Ever since Wednesday morning, every time I show up at the office there’s Rea, eyes red, spontaneously bawling over Clinton’s electoral defeat.
On Thursday morning, on my way into the office, she texted me to ask if I could bring her a green smoothie from Stellar Brew.
Shouldn’t you make it a red smoothie in honor of the President-Elect? I texted back.
You know, they produce some fairly obscene emojis these days …
When I see people during election weeks, they always say, “Geez, you must have a lot to write about this week,” assuming that I have a lot to say about national politics, which I don’t.
I do think that the nation, as Hartley says within these pages, is sick of its royalty. Tossed a Bush in the primary and Clinton in the general. Dynasties over, as they should be.
After all, W. was half of H.W., in pretty much every respect. John Quincy Adams (6th President) was a shadow of John Adams (2nd President). There was nothing to suggest Hillary would prove the exception.
Hartley sent me a text on election night saying, “Wait ‘til Trump shocks his supporters by stating welfare and social security are ridiculous and we can’t afford to continue these programs.”
My reply: He will pull a Reagan and spend money like water … he won’t cut that stuff. He won’t cut anything. He’s gonna spend like the casino developer he is because that’s the one thing everyone in Washington can agree on – pork.
I have no idea what sort of President Trump will make. I do have this weird feeling that he won’t complete his four-year term and I couldn’t tell you why. Just a hunch.
One stat which might help explain Trump’s win (courtesy of Mike Lofgren’s book “The Deep State” which pretty much explains the powerlessness of the modern Presidency in the face of entrenched Washington and corporate interests. A great read). Since 2009, 95 percent of all personal income growth has gone to the top 1 percent.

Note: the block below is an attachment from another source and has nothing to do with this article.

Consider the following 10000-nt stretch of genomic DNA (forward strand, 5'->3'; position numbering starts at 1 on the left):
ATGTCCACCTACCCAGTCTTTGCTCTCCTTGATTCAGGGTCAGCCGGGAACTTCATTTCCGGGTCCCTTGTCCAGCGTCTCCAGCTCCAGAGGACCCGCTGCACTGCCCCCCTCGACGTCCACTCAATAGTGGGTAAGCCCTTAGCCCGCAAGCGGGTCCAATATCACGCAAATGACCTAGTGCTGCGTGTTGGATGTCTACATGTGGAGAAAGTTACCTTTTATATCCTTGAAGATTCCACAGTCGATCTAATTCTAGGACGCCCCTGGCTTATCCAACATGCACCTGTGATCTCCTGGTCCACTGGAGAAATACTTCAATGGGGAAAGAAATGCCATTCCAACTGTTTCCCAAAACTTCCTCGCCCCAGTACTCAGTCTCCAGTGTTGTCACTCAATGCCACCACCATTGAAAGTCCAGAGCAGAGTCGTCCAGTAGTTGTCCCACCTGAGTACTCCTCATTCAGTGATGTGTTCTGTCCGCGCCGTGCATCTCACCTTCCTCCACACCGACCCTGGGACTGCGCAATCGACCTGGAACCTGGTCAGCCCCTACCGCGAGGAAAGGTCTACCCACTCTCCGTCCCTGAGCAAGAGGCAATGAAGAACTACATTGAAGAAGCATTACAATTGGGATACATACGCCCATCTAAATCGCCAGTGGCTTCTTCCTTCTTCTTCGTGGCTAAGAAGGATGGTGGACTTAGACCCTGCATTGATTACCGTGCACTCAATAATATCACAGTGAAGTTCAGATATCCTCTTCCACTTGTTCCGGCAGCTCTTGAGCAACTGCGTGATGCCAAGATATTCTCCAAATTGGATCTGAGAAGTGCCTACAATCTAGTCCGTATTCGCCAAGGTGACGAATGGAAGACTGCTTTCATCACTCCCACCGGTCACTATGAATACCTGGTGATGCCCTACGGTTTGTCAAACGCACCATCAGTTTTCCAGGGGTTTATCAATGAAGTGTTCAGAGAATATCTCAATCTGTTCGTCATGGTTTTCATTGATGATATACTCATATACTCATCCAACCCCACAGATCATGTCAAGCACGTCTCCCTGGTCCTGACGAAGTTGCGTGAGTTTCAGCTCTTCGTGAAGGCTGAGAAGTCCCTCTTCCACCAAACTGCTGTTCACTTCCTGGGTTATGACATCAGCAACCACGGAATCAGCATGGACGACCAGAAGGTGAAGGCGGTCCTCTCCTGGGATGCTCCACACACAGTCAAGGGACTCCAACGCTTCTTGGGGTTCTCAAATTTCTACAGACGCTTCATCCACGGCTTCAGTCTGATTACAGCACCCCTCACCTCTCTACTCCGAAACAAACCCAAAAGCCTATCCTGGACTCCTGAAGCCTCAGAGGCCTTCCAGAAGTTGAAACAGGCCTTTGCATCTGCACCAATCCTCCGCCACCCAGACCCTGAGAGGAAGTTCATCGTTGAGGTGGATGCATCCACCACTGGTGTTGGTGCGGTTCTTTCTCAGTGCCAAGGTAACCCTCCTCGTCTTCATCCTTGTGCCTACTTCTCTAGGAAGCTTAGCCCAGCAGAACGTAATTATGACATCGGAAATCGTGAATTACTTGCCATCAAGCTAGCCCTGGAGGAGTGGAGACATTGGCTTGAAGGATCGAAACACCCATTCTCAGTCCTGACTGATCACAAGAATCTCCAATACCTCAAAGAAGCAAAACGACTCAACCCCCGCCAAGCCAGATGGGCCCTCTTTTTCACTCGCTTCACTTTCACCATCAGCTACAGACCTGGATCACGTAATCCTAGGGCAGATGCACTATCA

If you preside over a “recovery” and look around and pretty much everyone is still sick, no one’s gonna want to rehire you as a doctor, regardless of your resumé. They’re gonna try the quack down the street selling his magic elixir formula, and can you blame them?
Looking at the precinct breakdown of John Peters’ victory over Tim Fesko in Mono County’s District 4 race, what was interesting was that Peters not only extended his advantage over Fesko in Bridgeport (beating Fesko by 100 votes on Tuesday in Bridgeport, 29 better than he did in June), but he actually made inroads on Fesko’s home turf.
In June, Peters lost the Antelope Valley by 30. On Tuesday, he lost it by a mere 23 (203-226).
The only place where Fesko improved was in Mammoth, where he lost by 12 (as opposed to 16 in June). The overall margin was a decisive 54-46 percent. I thought it would be closer.
Getting into the spirit of political upheaval, the Chairman of Mammoth’s Planning and Economic Development Commission, Madeleine “Mickey” Brown, resigned last week.
As she said when I spoke to her on the phone, “If you don’t share the same vision [with Council], it’s time to go.”
What she then said echoed a theme I’ve heard many times over the past fifteen years, which is that there is a fundamental problem with how Mammoth is structured, with revolving staffers and politicians. “There’s no continuity,” said Brown, whose resignation ironically contributes to the lack thereof.